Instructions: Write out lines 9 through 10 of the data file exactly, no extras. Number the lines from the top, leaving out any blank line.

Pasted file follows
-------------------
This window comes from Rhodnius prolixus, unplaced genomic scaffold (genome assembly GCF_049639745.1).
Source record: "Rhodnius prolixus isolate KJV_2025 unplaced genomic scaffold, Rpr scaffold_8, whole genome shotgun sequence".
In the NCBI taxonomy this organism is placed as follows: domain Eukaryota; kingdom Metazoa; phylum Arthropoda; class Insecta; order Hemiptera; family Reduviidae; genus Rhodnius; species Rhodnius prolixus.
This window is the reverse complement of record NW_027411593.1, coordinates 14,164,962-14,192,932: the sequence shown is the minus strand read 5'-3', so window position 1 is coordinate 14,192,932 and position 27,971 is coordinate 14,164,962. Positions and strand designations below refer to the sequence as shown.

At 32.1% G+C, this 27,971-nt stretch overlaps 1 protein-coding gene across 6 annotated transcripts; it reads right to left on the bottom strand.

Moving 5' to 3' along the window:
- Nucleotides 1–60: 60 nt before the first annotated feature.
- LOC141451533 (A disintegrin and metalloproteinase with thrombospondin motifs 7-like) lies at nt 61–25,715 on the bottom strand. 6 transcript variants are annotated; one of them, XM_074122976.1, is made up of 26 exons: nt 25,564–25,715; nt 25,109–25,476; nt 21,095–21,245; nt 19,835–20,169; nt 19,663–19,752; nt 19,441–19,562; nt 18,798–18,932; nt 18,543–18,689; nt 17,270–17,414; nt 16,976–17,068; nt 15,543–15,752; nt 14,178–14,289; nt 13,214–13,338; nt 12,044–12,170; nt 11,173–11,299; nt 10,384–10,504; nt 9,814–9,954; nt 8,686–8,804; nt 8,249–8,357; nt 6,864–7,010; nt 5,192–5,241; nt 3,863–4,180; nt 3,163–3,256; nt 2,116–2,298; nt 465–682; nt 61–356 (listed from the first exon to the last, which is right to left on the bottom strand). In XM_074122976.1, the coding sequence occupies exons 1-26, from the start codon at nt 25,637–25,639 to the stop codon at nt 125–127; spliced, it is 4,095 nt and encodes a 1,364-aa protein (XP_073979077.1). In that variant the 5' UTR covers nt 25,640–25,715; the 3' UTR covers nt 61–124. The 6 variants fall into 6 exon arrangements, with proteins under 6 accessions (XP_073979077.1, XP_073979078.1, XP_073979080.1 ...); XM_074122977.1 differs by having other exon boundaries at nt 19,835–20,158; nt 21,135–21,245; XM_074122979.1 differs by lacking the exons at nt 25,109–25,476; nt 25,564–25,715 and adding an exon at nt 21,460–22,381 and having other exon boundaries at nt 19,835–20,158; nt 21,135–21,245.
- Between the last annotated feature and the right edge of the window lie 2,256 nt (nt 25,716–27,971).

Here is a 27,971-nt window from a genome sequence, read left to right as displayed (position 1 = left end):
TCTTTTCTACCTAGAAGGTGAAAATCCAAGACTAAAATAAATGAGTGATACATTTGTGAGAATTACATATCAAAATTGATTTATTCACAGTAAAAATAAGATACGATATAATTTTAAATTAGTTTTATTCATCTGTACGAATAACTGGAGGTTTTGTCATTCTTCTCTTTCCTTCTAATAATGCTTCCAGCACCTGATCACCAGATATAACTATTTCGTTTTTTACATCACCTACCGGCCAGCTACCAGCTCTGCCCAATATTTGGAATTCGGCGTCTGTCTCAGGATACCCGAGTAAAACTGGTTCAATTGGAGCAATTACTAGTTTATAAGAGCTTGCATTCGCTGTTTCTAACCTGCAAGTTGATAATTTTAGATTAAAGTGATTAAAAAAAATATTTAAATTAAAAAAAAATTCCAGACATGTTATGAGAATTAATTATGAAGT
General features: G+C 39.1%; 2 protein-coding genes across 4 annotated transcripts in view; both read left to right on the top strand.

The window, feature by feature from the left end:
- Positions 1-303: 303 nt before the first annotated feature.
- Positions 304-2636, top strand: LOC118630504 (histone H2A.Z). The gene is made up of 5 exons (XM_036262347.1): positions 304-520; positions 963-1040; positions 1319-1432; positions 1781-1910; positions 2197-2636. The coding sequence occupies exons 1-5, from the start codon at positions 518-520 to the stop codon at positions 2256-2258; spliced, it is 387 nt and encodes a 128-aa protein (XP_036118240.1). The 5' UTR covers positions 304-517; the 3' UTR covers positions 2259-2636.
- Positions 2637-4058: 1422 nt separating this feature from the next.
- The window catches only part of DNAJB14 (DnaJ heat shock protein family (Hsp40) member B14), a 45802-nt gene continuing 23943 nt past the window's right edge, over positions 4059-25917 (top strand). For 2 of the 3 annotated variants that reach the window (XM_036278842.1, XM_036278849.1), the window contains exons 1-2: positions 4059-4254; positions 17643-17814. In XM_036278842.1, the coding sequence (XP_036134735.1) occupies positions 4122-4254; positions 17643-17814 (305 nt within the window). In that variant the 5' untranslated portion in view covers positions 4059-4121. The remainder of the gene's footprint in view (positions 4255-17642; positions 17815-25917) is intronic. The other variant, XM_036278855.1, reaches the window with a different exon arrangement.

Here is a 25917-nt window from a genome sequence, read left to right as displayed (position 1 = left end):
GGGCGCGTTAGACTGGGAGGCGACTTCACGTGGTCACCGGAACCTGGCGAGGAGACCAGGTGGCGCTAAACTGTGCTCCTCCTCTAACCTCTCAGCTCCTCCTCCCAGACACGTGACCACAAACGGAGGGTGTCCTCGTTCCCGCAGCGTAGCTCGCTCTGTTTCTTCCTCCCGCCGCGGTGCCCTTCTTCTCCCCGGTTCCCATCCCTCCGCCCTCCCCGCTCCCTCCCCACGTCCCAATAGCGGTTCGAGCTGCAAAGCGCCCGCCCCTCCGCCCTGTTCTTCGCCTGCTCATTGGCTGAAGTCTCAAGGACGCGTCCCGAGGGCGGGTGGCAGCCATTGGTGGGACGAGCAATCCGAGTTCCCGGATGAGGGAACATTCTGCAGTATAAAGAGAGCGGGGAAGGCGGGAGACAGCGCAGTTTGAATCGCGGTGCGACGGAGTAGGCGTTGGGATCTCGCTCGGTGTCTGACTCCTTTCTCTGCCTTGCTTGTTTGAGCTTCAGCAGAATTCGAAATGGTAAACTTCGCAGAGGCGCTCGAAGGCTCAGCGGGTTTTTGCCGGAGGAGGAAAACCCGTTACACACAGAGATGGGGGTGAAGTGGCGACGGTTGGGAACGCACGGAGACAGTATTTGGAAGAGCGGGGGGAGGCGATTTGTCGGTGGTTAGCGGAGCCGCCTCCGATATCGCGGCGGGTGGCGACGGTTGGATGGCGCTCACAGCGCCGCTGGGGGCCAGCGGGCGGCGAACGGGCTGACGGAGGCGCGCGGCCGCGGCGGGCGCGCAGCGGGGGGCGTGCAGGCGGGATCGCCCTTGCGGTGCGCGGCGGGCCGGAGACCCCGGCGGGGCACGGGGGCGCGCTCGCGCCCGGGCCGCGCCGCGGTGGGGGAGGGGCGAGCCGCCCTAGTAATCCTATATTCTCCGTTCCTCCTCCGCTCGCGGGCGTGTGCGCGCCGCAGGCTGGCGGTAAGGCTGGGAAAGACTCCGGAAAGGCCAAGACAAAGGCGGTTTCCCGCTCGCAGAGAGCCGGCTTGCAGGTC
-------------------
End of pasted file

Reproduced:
- Between the last annotated feature and the right edge of the window lie 2,256 nt (nt 25,716–27,971).

Here is a 27,971-nt window from a genome sequence, read left to right as displayed (position 1 = left end):